But sometimes, we have to accept - like every other business seeking paying customers - that a deal isn't viable for us and walk away.

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  5. You recommend writers sign up to Copify in your blog. They pay new writers less than 2p per word. How can you advocate dumbing down a professional business like copywriting in such a way, noty least given your own track record?

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  6. Those rates are shockingly low, but not uncommon here in the US.

    My solution: don't try to compete for the bottom. It may not be easy, but working yourself into a position where you are working with better clients and charging 10x as much means that there's very little competition. If a new client doesn't wince at my pricing when they first see it, I'm not charging enough. But the level and quality of work should be what they want, not the bargain basement price.

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    1. Hi Randy and thanks for coming over. I agree with what you've said here. The key is 'working yourself into a position...'. Speaking personally, I don't always have the clients or contacts to support that approach. Yes, it sucks when you don't get paid what you deserve, but building up a portfolio is one way of getting evidence of skills and experience.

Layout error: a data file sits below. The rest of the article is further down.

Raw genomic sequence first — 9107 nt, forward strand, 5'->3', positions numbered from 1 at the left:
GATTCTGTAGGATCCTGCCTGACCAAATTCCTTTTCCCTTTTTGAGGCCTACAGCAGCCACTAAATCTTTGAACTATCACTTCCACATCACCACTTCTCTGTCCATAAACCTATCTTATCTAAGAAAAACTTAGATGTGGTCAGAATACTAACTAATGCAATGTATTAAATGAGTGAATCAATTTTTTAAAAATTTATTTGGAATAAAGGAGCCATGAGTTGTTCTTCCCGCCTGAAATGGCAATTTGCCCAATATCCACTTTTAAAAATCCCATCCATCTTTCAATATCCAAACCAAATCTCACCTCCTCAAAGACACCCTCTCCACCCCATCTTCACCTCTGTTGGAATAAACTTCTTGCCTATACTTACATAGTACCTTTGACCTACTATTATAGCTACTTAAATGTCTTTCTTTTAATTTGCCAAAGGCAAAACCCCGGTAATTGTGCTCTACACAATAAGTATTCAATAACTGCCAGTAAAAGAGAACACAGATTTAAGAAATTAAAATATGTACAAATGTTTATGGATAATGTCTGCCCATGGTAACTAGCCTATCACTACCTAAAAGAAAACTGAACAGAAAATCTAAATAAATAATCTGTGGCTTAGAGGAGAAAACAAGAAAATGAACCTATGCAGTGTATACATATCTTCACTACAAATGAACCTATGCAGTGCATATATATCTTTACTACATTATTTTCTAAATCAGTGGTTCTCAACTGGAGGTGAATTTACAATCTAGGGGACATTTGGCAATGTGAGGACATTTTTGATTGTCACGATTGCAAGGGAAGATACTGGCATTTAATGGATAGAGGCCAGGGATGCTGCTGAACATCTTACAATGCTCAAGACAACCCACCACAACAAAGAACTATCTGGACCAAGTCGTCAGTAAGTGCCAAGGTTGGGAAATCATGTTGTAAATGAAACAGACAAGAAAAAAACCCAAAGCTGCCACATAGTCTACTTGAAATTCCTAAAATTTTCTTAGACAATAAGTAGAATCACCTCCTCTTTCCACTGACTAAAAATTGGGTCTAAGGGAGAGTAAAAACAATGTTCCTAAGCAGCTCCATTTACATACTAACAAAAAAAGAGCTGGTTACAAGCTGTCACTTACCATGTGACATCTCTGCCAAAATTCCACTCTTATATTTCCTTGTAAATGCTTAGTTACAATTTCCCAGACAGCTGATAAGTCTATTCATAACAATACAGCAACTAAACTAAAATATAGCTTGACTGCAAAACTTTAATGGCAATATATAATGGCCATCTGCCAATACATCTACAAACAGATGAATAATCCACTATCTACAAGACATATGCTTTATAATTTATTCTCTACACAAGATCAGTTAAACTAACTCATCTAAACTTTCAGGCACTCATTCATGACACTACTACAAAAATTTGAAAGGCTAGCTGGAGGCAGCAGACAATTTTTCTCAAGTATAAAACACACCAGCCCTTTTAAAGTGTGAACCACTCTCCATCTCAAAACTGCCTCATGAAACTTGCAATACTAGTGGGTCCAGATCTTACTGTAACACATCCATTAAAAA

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  7. Hi Anon, I advocate people who want to write - whether it's non-fiction or fiction - starting somewhere. Some people want to get experience and it's a step up from writing for free, albeit it a small step. I took a pay cut when I wanted a magazine column in Canada (ironically, the mag folded).

    My preference would be to start at 10p per word, or using a time-based model around £15 per hour, but I know that's not always going to happen.

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  8. Hi Derek. As you RT'd my tweet about this article, I thought I'd give you a reply on here too as 140 characters is a bit restrictive. Whilst I agree with your comments about delivering and adding value, I was disappointed to see you recommend a copy house that pays its writers such awful rates. Yes, people may want to get experience, and that's fine, but should they accept the fact that they need to cut their writing teeth on writing articles for 1-1.5p a word? You yourself say your preference would be c. 10p a word, so when or why would you possibly justify anyone working for ten times less than your preferred rate, or the equivalent of £3 for a 300 word article? By my reckoning it's barely the UK minimum wage and us writers are trying to sell a service that not everyone is capable of providing. To cheapen it in the way these copy factories do does no one any favours.

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  9. Firstly, thanks for taking part. I'm not looking to win people over, but I am keen to prompt some conversation. And it's only fair that I take on board the views expressed here. So I've dropped a line to Copify to get get some info on the spread of their rates and I'll put a follow-up post together. I'd welcome a view from you in the post as well, when I get there.

    From my own experience, if it's a subject I know something about, I can put together a 300 word piece in 30 minutes, comfortably. That equates to £12 per hour if I have two pieces on the bounce. Still nowhere near 10p per word, but far above minimum wage for the writing. And, of course, I have other work sites I frequent, where the rate is well above that. I just don't always have anything regular from them. Some might say that surely, in those circumstances, it's better not to write at all. Some might, but I prefer writing.

    I'll keep you posted on any response I get and look forward to dialogue.